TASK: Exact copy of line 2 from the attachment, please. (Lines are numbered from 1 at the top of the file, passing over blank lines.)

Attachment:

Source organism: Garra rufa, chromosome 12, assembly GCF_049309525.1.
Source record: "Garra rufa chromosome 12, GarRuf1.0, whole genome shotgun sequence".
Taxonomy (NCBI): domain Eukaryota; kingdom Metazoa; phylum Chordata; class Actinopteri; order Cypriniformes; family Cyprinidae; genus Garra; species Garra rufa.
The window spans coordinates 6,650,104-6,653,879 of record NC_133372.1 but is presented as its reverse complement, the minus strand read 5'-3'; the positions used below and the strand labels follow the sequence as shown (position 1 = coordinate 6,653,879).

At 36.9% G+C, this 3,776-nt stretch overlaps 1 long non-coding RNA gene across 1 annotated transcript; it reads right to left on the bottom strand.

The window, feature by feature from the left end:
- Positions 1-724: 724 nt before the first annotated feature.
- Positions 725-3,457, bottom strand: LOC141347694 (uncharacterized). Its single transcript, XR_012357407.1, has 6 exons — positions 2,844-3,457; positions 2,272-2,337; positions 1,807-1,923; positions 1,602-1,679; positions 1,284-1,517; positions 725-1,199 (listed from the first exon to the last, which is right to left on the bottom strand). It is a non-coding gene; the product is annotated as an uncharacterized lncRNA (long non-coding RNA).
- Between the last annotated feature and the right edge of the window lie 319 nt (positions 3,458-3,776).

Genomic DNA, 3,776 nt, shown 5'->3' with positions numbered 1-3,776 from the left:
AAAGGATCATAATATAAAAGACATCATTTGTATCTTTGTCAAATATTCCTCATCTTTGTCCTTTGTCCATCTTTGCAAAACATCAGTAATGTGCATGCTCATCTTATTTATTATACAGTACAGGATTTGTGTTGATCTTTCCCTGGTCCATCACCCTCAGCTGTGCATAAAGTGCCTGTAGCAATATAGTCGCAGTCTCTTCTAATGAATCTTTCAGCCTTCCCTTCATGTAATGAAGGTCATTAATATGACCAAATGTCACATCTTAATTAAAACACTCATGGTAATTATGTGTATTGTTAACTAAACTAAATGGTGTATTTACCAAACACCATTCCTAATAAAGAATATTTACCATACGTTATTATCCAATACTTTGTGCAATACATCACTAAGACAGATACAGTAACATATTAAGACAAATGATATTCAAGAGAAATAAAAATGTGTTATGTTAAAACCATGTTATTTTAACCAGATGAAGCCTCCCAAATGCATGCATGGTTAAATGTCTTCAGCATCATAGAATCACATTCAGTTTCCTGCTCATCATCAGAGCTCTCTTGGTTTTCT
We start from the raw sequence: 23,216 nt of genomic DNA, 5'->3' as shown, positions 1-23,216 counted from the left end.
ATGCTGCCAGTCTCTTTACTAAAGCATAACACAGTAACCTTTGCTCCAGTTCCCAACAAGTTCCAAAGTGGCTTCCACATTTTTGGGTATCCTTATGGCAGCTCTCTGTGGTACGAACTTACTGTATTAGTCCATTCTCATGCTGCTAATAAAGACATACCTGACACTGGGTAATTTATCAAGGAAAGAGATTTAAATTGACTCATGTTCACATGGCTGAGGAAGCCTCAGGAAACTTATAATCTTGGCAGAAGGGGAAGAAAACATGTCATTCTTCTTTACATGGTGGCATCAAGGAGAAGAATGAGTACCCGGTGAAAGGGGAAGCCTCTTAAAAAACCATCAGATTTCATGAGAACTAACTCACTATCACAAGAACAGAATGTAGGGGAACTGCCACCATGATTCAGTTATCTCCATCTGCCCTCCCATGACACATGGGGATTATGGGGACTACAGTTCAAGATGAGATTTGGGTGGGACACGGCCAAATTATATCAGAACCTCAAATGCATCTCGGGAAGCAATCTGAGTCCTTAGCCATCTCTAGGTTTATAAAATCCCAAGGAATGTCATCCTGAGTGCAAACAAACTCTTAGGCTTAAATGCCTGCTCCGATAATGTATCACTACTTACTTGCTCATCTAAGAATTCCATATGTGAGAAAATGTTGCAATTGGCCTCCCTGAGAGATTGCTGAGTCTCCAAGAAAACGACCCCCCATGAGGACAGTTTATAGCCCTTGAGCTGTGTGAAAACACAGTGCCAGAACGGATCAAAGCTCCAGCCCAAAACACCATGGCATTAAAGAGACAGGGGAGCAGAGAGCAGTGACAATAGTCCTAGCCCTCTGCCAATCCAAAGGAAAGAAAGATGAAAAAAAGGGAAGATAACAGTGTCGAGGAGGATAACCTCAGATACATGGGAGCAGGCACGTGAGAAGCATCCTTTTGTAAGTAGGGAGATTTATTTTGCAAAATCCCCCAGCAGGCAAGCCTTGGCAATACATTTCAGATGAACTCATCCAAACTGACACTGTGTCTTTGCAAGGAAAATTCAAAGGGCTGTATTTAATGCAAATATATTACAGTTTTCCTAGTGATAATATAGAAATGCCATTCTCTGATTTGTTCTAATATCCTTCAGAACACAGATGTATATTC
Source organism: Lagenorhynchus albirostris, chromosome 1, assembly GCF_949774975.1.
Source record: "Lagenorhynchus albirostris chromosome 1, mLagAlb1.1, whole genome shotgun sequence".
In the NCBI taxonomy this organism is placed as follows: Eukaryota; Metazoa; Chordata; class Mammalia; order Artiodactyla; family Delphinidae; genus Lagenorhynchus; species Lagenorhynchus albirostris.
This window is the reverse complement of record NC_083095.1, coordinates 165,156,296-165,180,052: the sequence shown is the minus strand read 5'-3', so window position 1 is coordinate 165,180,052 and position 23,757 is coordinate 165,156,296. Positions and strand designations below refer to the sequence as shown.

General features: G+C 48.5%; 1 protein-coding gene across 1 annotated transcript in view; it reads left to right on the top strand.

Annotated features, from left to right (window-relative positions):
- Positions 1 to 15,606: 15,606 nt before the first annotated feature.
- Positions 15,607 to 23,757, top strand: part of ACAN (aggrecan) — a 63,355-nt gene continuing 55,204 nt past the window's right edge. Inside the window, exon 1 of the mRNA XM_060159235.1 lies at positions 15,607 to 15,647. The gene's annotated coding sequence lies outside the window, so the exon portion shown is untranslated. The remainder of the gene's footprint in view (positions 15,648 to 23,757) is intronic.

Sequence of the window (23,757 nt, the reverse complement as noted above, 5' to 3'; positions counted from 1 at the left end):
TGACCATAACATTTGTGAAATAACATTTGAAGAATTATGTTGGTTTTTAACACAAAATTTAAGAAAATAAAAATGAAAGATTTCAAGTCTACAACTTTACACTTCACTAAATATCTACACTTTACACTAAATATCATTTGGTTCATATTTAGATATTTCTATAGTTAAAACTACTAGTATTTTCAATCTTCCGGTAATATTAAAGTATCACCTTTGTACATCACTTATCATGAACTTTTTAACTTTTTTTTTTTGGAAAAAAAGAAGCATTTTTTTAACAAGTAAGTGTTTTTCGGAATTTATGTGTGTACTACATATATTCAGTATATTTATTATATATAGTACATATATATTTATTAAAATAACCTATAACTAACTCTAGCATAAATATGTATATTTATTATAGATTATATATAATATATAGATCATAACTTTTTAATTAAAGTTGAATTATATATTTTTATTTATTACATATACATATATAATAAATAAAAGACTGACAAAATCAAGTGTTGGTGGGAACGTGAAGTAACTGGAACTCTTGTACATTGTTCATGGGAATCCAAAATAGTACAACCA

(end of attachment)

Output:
Source record: "Garra rufa chromosome 12, GarRuf1.0, whole genome shotgun sequence".